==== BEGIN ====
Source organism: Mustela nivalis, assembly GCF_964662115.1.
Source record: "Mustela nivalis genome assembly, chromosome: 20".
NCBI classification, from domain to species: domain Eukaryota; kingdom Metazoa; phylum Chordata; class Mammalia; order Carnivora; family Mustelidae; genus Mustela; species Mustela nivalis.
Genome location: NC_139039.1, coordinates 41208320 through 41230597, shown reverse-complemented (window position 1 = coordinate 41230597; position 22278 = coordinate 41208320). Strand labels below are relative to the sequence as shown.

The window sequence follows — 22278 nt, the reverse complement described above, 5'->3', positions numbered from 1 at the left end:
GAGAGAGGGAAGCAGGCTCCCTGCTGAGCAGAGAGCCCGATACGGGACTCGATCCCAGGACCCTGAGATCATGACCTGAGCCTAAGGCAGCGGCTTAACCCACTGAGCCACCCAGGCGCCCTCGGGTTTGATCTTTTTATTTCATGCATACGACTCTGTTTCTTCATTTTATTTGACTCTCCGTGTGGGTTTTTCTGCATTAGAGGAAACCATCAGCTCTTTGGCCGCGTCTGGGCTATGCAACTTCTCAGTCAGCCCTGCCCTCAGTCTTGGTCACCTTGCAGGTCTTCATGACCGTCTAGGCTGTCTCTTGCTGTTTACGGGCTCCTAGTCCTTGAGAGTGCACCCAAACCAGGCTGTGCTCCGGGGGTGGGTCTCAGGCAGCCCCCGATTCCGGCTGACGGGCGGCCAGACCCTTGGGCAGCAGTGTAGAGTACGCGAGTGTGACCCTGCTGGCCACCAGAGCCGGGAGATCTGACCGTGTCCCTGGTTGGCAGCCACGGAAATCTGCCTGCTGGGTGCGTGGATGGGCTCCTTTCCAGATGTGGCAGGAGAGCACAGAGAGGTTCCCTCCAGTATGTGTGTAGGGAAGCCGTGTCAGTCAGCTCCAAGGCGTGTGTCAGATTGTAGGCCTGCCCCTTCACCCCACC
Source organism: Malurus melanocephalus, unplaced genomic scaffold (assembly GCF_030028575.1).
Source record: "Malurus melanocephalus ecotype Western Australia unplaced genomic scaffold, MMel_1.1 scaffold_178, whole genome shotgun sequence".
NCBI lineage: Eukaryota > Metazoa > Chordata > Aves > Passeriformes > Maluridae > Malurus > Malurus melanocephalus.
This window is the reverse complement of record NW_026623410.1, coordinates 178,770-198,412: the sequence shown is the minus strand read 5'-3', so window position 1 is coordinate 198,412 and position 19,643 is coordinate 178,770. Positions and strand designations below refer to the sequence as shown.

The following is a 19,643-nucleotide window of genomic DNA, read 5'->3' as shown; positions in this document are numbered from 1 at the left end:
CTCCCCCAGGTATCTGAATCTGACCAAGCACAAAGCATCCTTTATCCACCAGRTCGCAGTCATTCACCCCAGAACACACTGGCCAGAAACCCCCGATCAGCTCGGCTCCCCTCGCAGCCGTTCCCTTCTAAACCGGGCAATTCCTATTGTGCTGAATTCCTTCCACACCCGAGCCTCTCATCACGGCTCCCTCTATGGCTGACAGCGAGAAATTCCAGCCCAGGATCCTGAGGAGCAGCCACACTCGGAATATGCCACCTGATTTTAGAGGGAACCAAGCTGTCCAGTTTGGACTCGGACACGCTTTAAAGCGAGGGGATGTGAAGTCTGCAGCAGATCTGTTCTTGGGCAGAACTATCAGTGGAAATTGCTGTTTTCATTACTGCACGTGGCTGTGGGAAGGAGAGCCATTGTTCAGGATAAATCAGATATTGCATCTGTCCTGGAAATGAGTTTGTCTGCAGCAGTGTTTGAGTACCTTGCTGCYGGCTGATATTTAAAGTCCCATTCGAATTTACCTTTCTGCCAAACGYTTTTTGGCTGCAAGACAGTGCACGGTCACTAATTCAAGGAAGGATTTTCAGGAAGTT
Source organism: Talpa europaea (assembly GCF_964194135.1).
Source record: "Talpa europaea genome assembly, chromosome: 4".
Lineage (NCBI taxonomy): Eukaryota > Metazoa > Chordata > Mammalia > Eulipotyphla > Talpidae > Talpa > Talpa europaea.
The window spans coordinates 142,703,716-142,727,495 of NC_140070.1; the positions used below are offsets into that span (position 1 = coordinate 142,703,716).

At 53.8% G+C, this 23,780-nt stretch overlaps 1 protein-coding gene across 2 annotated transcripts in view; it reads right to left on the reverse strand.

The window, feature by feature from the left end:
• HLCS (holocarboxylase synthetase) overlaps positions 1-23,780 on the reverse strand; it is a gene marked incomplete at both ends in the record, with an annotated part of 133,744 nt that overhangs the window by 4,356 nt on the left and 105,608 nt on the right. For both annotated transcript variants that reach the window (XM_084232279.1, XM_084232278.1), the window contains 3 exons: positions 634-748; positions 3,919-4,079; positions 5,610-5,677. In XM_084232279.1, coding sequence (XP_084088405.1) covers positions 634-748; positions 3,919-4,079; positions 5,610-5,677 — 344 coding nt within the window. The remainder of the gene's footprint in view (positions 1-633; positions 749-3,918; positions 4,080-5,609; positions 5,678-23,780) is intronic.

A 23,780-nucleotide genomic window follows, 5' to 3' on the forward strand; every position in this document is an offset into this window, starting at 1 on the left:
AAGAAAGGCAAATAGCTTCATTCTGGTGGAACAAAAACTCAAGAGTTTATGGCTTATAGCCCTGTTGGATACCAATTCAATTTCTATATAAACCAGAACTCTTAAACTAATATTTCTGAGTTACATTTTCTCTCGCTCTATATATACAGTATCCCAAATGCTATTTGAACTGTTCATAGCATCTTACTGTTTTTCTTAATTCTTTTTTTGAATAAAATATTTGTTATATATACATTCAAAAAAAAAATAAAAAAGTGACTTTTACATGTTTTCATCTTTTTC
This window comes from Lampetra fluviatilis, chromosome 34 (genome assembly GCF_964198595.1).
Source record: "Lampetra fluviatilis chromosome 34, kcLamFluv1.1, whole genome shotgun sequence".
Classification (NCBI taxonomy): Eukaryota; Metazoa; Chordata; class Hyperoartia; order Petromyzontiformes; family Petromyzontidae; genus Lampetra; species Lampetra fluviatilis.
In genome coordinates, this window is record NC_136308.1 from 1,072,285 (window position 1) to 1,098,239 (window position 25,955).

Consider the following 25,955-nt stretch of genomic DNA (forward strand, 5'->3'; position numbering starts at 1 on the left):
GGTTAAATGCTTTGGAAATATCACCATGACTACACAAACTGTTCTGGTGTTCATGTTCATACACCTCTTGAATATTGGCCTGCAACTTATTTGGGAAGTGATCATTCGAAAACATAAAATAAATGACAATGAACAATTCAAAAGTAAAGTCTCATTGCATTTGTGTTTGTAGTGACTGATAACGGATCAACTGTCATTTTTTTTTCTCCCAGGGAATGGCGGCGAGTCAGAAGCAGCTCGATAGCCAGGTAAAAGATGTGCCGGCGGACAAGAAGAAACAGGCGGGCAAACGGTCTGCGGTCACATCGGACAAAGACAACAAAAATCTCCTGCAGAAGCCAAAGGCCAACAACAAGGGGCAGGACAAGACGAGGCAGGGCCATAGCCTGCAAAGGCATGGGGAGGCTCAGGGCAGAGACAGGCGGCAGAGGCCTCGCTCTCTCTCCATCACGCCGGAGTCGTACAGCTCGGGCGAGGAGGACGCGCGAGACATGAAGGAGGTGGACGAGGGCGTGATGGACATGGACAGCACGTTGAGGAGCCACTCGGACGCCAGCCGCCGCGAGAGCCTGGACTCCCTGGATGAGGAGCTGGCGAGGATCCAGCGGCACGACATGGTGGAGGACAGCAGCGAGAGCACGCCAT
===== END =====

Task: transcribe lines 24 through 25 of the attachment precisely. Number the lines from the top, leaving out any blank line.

Classification (NCBI taxonomy): Eukaryota; Metazoa; Chordata; class Hyperoartia; order Petromyzontiformes; family Petromyzontidae; genus Lampetra; species Lampetra fluviatilis.
In genome coordinates, this window is record NC_136308.1 from 1,072,285 (window position 1) to 1,098,239 (window position 25,955).